According to the World Health Organisation (WHO) and the US Centre for Disease Control and Prevention (CDC), Marburg virus disease (MVD) is a rare but severe virus that causes hemorrhagic fever that affects both people and non-human primates. It has a fatality ratio of 88%.
MVD is caused by the Marburg virus, a genetically unique zoonotic (or animal-borne) RNA virus of the filovirus family; same family as the virus that causes Ebola.
Marburg virus was first recognised in 1967, when outbreaks of hemorrhagic fever occurred simultaneously in laboratories in Marburg and Frankfurt, Germany and in Belgrade, Yugoslavia (now Serbia).
The first people infected had been exposed to Ugandan imported African green monkeys or their tissues while conducting research. Other outbreaks have also been reported in Europe and the United States.
In Africa, previous outbreaks have been reported in Angola, the Democratic Republic of the Congo, Kenya, South Africa and Uganda.
According to the Nigeria Centre for Disease Control (NCDC), this would be the second time the zoonotic disease has been detected in West Africa, following the previous incidence in Guinea in August 2021.
The reservoir host of the Marburg virus is the African fruit bat, Rousettus aegyptiacus. Fruit bats infected with Marburg virus do not show obvious signs of illness. Primates (including people) can become infected with the Marburg virus and may develop serious disease with high mortality.
Human infection with the disease initially resulted from prolonged exposure to mines or caves inhabited by Rousettus bat colonies. Marburg can spread from human-to-human via direct contact (through broken skin or mucous membranes) with the blood, secretions, organs or other bodily fluids of infected people, and with surfaces and materials (e.g. bedding, clothing) contaminated with these fluids.
Few days ago, health authorities in Ghana officially confirmed two cases of the highly infectious virus in the country, after the death of two people on July 10 who had previously tested for the virus.
The Ghana Health Service said a total of 98 people have been identified as contact cases and are currently under quarantine, with no new cases detected in the country yet.
The development has led NCDC to heighten surveillance at the borders and all other entry points to the country, as it warns citizens that the country faces moderate risk of importation.
The statement, which was signed by the Director General of the NCDC, Dr. Adetifa, reads in part: “NCDC is aware of the declaration of an outbreak of MVD in Ghana confirmed by the WHO on the 17th of July, 2022.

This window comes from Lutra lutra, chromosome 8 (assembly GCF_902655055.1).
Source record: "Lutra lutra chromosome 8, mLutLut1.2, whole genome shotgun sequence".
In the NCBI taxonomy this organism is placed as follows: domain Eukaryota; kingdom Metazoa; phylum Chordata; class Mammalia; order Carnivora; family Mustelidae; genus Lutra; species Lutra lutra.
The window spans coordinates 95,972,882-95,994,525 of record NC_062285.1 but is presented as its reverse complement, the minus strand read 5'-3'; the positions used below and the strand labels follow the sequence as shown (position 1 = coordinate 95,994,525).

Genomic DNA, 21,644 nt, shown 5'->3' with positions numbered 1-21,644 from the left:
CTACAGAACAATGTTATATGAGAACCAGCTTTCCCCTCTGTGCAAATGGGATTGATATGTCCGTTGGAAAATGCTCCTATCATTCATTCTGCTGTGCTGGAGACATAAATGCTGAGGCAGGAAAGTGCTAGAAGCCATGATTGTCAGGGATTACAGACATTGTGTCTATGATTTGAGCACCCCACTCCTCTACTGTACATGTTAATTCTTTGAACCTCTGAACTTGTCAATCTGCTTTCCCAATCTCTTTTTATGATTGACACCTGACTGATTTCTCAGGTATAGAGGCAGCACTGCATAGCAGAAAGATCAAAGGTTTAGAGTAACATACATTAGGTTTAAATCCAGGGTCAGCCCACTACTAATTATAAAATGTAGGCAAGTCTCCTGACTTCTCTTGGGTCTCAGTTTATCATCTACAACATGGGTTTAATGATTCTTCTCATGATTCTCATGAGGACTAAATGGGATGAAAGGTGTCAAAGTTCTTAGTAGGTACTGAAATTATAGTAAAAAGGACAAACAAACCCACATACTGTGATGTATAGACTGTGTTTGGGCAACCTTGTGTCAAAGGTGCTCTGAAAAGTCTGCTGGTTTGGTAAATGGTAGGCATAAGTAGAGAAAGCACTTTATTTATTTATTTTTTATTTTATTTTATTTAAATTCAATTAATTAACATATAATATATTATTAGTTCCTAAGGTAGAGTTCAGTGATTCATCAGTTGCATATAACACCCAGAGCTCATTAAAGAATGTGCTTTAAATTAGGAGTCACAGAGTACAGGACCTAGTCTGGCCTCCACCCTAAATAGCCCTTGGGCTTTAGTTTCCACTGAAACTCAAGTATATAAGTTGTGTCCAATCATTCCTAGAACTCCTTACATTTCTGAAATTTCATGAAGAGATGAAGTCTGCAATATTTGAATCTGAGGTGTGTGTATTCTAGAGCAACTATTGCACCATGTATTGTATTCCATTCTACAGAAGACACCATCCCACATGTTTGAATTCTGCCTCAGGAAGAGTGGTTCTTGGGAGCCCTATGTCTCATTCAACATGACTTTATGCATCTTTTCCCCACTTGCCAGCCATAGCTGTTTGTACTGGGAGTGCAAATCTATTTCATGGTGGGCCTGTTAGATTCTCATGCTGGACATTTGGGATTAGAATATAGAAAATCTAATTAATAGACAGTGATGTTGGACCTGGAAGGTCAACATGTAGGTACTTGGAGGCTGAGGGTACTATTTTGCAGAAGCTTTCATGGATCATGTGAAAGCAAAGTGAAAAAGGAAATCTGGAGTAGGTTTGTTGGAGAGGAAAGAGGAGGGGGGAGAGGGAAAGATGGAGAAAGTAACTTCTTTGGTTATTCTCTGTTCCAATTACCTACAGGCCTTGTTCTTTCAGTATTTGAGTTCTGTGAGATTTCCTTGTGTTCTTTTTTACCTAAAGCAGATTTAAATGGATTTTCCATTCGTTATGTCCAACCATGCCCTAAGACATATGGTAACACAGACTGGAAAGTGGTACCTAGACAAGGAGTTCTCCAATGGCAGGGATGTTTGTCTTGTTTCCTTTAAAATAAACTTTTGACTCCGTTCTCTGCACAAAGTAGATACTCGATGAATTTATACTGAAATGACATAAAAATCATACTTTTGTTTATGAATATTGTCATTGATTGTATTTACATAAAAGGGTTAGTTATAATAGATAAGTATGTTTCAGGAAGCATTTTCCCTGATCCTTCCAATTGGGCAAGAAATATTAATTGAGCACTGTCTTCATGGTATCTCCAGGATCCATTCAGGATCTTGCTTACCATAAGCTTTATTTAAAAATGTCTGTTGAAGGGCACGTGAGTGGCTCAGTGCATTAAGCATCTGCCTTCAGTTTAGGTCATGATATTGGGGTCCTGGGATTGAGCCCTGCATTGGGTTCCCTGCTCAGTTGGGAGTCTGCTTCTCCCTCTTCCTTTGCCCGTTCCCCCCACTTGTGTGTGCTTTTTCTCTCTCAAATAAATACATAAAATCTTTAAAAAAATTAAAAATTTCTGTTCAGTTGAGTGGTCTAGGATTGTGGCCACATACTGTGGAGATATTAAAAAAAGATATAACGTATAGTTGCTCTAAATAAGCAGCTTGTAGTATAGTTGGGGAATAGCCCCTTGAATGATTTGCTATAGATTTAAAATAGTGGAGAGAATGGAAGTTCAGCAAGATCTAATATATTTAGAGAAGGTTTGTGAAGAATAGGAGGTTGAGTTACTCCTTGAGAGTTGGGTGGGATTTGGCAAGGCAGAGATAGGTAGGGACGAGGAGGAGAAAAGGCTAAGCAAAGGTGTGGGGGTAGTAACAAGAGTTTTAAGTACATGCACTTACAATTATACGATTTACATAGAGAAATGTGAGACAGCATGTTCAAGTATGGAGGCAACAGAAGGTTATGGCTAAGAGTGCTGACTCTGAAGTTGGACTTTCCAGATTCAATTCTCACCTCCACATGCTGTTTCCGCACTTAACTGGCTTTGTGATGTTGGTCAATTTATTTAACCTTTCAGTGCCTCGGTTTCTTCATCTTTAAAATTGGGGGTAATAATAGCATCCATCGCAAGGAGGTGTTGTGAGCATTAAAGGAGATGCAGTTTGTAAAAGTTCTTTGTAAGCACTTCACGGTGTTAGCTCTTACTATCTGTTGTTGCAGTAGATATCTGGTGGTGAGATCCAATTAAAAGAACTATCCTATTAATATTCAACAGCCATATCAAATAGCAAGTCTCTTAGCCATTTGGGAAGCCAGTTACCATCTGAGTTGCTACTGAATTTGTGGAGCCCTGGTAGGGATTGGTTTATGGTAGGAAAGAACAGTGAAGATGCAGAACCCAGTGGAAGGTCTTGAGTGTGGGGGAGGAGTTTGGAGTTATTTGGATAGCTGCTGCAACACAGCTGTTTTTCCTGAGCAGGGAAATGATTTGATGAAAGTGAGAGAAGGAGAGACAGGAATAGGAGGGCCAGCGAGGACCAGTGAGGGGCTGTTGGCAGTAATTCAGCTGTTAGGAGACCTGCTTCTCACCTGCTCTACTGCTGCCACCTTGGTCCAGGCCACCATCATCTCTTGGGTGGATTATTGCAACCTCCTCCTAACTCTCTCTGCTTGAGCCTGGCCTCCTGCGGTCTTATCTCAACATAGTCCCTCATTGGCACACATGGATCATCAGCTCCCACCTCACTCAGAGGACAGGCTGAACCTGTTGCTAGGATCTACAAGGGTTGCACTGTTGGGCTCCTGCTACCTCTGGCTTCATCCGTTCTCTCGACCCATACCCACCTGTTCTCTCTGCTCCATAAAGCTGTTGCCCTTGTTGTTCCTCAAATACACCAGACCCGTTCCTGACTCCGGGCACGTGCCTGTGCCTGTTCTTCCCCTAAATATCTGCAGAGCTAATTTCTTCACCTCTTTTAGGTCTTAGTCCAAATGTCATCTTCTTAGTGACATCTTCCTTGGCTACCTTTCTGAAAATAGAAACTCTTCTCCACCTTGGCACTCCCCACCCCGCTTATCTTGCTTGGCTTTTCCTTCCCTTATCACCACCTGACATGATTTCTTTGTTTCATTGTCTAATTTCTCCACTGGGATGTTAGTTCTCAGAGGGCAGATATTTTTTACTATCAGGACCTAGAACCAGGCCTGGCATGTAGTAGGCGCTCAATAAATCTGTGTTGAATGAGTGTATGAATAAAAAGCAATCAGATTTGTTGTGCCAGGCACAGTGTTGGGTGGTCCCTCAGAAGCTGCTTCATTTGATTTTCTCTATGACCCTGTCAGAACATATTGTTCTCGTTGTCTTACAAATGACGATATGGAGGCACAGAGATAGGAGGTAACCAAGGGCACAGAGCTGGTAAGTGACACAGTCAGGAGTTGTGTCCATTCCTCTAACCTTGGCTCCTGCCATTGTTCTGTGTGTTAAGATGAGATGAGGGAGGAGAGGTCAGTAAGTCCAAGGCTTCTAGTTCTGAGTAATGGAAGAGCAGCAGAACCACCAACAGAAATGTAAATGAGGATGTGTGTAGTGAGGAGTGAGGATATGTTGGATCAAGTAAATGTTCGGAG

“Given the proximity of Ghana to Nigeria as well as the WHO alert, the NCDC-led multisectoral National Emerging Viral Haemorrhagic Diseases Working Group (EVHDWG) that coordinates preparedness efforts for MVD, and other emerging viral haemorrhagic diseases has conducted a rapid risk assessment to guide in-country preparedness activities.
“Based on available data, the overall risk of both importation of the disease and its potential impact on the Nigerian population is said to be moderate as assessed by NCDC experts and partners given the proximity (same region), high traffic from Ghana and countries that share borders with Ghana, the incubation period of 21 days of the virus, heightened surveillance at point of entry, Nigeria’s capacity to respond to the outbreak in the country and the fact that persons with MVD transmit the virus when they become symptomatic, unlike for SARS-CoV-2 that causes COVID-19 that can also be transmitted by infected persons without symptoms.”
According to WHO, illness caused by the Marburg virus begins abruptly, with high fever, severe headache and severe malaise. Muscle aches and pains are a common feature. Severe watery diarrhoea, abdominal pain and cramping, nausea and vomiting can begin on the third day. Diarrhoea can persist for a week.
The appearance of patients at this phase has been described as showing “ghost-like” drawn features, deep-set eyes, expressionless faces and extreme lethargy. A non-itchy rash has been noted between two and seven days after the onset of symptoms.
Fatal cases usually have bleeding, often from multiple areas and sustained high fevers. Fresh blood in vomit and faeces is often accompanied by bleeding from the nose, gums and vagina. Involvement of the central nervous system can result in confusion, irritability and aggression. Orchitis (inflammation of the testicles) has been reported occasionally in the late phase (15 days).
In fatal cases, death usually occurs between eight and nine days after onset, usually preceded by severe blood loss and shock.
Prevention and treatment
While there is yet no proven treatment available for Marburg, a range of potential treatments, including blood products, immune therapies and drug therapies are currently being evaluated. There are also no vaccines or antiviral treatments currently approved for MVD.
However, as part of measures to prevent the disease, the NCDC advised that people who exhibit the symptoms should ensure they are promptly taken to healthcare facilities for diagnosis and initiation of supportive treatment, which improve chances of survival.
“Other health advisories approved by the NCDC include, strict practice of infection prevention control in the healthcare setting for all suspected patients, survivors of Marburg virus disease should practice safer sexual practices and hygiene for 12 months from onset of symptoms or until their semen tests negative twice for the virus infections,” it said.
Also, the NCDC boss advised Nigerians to avoid non-essential travel to locations where the outbreak has been reported and prevent direct contact with the blood, saliva, vomit, urine and other body fluids of people with suspected or confirmed Marburg virus disease.
This explainer is produced in partnership with the Centre for Democracy and Development (CDD).